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Articles / Applying to College / Applying to College With ADHD

Oct. 4, 2021

Applying to College With ADHD

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How Should a Student Newly-Diagnosed with ADHD Approach College Applications?

Should she retake the SAT? Tell colleges about her diagnosis. See what The Dean says.

My daughter, a rising senior, has just been diagnosed with ADHD. She has taken the SAT three times before this diagnosis, with scores of 1130, 1240, and 1280, with a superscore of 1330. Her weighted GPA through 3 years is 4.1 (took 4 honors and 2 AP classes junior year, getting a 4.6) but unweighted it is 3.5. So she has done pretty well for herself even with this undiagnosed issue, but we are left wondering what those numbers might look like had she been diagnosed and started with treatment and possibly an accommodation her freshman year.

Two questions:

1. Should she try to take the SAT (or ACT) one more time?

2. How should this new diagnosis be approached, if at all, on her college applications?

Thanks in advance.


The Dean's Answer:

I've answered questions about disclosing ADHD on college applications often before, but to answer your specific questions:

1). "The Dean" is not a fan of over-testing, so I would only suggest another stab at the SAT if your daughter really WANTS to do it because she's convinced that her medications will provide such an improvement in her focus that she is likely to score much higher. But if your daughter is against a retest – or even ambivalent about it – I would not recommend it. Depending on where she is applying, she will probably be able to send only her highest scores. But if she is applying to any colleges that require all scores, it will not work in her favor to present results from four sittings, if the final score isn't significantly higher. And if it IS, she will want to disclose the ADHD, which may or may not be the best strategy.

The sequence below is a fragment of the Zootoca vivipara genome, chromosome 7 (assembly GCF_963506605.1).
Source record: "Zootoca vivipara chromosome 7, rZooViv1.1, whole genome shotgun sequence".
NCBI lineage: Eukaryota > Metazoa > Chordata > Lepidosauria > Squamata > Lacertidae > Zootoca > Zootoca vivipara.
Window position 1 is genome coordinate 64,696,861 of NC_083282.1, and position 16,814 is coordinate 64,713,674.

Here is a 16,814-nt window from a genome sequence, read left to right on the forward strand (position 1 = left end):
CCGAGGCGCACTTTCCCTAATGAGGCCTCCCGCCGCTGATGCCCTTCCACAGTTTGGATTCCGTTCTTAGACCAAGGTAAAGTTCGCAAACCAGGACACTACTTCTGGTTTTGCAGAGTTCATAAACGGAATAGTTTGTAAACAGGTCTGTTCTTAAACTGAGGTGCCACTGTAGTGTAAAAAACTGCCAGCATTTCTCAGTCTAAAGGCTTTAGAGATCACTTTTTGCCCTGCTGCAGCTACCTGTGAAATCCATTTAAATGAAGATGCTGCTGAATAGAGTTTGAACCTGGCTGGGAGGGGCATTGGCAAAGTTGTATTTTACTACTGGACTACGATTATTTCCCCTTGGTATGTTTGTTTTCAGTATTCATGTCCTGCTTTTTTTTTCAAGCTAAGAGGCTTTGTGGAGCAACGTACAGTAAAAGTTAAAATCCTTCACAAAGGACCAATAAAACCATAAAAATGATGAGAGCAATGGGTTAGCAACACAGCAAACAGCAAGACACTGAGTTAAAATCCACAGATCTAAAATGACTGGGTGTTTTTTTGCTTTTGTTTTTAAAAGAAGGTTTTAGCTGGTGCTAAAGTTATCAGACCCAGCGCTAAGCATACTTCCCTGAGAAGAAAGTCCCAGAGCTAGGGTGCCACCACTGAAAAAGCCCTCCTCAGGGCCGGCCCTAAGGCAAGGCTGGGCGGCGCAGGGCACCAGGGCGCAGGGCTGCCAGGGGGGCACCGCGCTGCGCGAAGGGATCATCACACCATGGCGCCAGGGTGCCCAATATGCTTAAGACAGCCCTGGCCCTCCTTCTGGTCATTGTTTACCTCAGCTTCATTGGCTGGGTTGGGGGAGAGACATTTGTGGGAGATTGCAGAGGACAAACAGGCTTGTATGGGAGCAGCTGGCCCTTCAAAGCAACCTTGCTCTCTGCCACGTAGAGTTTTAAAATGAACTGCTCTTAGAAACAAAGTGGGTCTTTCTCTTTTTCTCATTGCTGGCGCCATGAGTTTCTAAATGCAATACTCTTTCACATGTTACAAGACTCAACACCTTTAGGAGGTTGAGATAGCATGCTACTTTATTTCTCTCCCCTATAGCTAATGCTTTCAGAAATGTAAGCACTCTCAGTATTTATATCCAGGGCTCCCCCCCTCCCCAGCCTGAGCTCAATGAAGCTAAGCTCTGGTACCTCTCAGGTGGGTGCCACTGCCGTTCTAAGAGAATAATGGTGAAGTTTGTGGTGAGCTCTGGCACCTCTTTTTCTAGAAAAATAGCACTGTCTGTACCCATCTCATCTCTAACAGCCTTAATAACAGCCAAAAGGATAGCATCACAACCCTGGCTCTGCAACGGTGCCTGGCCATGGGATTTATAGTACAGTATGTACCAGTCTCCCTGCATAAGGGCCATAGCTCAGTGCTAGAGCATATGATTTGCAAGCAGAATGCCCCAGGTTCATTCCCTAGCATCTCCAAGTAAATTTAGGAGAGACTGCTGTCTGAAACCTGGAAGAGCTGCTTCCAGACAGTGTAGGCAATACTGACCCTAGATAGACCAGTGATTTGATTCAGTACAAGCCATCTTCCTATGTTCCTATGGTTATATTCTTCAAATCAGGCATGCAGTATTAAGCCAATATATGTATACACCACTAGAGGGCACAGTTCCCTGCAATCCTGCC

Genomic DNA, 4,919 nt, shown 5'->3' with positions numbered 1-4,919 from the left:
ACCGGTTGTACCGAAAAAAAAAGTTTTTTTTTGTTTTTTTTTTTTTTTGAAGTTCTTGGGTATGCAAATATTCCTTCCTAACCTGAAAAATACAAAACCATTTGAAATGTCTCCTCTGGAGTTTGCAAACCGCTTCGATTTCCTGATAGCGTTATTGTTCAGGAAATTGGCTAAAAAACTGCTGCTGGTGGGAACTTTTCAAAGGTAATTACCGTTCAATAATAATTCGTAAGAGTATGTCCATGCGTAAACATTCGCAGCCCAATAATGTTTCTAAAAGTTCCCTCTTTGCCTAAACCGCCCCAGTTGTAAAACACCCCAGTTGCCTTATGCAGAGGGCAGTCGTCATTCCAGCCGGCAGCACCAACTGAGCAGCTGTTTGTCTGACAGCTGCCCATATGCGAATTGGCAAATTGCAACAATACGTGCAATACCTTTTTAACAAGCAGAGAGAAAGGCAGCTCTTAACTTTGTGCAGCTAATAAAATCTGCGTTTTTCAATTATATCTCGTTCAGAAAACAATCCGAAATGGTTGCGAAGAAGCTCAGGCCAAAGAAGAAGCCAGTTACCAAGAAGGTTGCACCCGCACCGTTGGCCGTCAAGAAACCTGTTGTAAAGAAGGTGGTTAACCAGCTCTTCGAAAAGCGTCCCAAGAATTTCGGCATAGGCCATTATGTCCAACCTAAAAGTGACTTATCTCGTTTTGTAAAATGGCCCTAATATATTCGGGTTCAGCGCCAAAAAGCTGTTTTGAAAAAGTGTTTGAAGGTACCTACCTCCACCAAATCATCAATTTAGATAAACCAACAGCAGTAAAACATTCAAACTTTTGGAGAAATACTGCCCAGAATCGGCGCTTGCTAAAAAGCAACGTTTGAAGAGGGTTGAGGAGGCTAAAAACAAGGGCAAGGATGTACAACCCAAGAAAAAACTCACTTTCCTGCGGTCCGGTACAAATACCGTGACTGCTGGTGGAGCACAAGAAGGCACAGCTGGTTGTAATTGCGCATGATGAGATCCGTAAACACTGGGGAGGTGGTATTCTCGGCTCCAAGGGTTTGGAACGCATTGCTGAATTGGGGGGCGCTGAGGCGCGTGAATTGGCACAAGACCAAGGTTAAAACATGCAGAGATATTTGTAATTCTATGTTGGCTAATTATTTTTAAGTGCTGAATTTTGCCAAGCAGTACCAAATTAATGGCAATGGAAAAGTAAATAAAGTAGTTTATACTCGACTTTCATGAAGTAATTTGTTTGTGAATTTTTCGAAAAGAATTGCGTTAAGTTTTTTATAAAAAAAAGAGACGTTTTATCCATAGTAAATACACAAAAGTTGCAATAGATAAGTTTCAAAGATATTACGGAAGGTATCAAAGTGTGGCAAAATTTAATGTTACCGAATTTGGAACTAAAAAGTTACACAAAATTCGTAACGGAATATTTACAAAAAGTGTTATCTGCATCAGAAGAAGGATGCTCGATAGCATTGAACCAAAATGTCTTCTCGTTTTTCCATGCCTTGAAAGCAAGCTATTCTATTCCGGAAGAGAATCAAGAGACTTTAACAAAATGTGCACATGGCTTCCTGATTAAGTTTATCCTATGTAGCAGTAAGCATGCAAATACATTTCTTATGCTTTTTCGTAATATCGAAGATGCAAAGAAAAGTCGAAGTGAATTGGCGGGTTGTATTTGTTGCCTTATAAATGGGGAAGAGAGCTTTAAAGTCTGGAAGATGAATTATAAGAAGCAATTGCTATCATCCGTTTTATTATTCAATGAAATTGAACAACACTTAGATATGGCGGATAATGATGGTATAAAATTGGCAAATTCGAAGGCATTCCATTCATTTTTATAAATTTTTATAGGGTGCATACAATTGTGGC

If she does decide to re-test and she does raise her score a lot (which I'm guessing won't happen), write back and we can discuss next steps when it comes to presenting this information to her colleges.

If your daughter does want to try yet another test, she might consider a shot at the ACT. This is a test that is very dependent on time. Students must work quickly and efficiently to do well. This can be tough for some kids but it also means that it's a test that lends itself to self-study at home because students can work on their speed at their own dining room tables by taking timed practice tests. The Science section scores in particular often respond to practice because the questions aren't typically very hard (even for non-scientists) but the time restrictions can be challenging. So if your daughter's ADHD medication seems to greatly increase her concentration, she may find that she does better on the ACT than on the SAT.

2. As you'll read when you follow the link above, she may not want to say anything about her new ADHD diagnosis to her colleges, particularly if the schools she is targeting commonly admit students with her current GPA and SAT's. With a superscored SAT of 1330 and an unweighted GPA of 3.5, she will presumably not be aiming at the highly competitive colleges (those that accept roughly 25% of their applicants or fewer). But she should still have lots of fine college options.